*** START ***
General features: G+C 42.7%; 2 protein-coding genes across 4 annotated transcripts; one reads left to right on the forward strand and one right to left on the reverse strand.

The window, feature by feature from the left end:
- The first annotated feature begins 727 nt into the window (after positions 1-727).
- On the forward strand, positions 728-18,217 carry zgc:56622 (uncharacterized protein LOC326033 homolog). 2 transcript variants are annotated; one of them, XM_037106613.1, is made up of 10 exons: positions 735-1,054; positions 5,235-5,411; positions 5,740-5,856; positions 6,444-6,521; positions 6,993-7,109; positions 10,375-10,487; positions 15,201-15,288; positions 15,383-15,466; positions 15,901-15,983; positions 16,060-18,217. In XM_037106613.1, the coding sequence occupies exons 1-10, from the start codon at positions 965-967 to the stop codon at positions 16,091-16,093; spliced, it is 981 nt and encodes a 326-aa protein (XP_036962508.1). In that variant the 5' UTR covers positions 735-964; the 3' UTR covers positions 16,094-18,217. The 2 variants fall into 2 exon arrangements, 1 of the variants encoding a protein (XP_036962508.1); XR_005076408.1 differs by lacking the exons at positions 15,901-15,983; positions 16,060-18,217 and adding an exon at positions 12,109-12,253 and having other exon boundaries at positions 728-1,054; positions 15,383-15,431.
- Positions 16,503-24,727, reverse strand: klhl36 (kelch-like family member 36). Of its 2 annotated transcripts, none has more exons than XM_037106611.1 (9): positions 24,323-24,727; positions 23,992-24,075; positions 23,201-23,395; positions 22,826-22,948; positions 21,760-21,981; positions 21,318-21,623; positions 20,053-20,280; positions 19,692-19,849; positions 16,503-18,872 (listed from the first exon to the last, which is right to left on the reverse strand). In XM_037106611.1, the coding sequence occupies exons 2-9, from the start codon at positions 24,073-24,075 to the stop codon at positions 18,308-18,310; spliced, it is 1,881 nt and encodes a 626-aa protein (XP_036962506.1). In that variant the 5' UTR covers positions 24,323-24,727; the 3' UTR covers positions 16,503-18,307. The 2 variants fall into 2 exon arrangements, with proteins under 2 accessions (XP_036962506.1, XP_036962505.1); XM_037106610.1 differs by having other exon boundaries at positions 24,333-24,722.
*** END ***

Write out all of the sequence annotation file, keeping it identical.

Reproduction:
General features: G+C 42.7%; 2 protein-coding genes across 4 annotated transcripts; one reads left to right on the forward strand and one right to left on the reverse strand.

The window, feature by feature from the left end:
- The first annotated feature begins 727 nt into the window (after positions 1-727).
- On the forward strand, positions 728-18,217 carry zgc:56622 (uncharacterized protein LOC326033 homolog). 2 transcript variants are annotated; one of them, XM_037106613.1, is made up of 10 exons: positions 735-1,054; positions 5,235-5,411; positions 5,740-5,856; positions 6,444-6,521; positions 6,993-7,109; positions 10,375-10,487; positions 15,201-15,288; positions 15,383-15,466; positions 15,901-15,983; positions 16,060-18,217. In XM_037106613.1, the coding sequence occupies exons 1-10, from the start codon at positions 965-967 to the stop codon at positions 16,091-16,093; spliced, it is 981 nt and encodes a 326-aa protein (XP_036962508.1). In that variant the 5' UTR covers positions 735-964; the 3' UTR covers positions 16,094-18,217. The 2 variants fall into 2 exon arrangements, 1 of the variants encoding a protein (XP_036962508.1); XR_005076408.1 differs by lacking the exons at positions 15,901-15,983; positions 16,060-18,217 and adding an exon at positions 12,109-12,253 and having other exon boundaries at positions 728-1,054; positions 15,383-15,431.
- Positions 16,503-24,727, reverse strand: klhl36 (kelch-like family member 36). Of its 2 annotated transcripts, none has more exons than XM_037106611.1 (9): positions 24,323-24,727; positions 23,992-24,075; positions 23,201-23,395; positions 22,826-22,948; positions 21,760-21,981; positions 21,318-21,623; positions 20,053-20,280; positions 19,692-19,849; positions 16,503-18,872 (listed from the first exon to the last, which is right to left on the reverse strand). In XM_037106611.1, the coding sequence occupies exons 2-9, from the start codon at positions 24,073-24,075 to the stop codon at positions 18,308-18,310; spliced, it is 1,881 nt and encodes a 626-aa protein (XP_036962506.1). In that variant the 5' UTR covers positions 24,323-24,727; the 3' UTR covers positions 16,503-18,307. The 2 variants fall into 2 exon arrangements, with proteins under 2 accessions (XP_036962506.1, XP_036962505.1); XM_037106610.1 differs by having other exon boundaries at positions 24,333-24,722.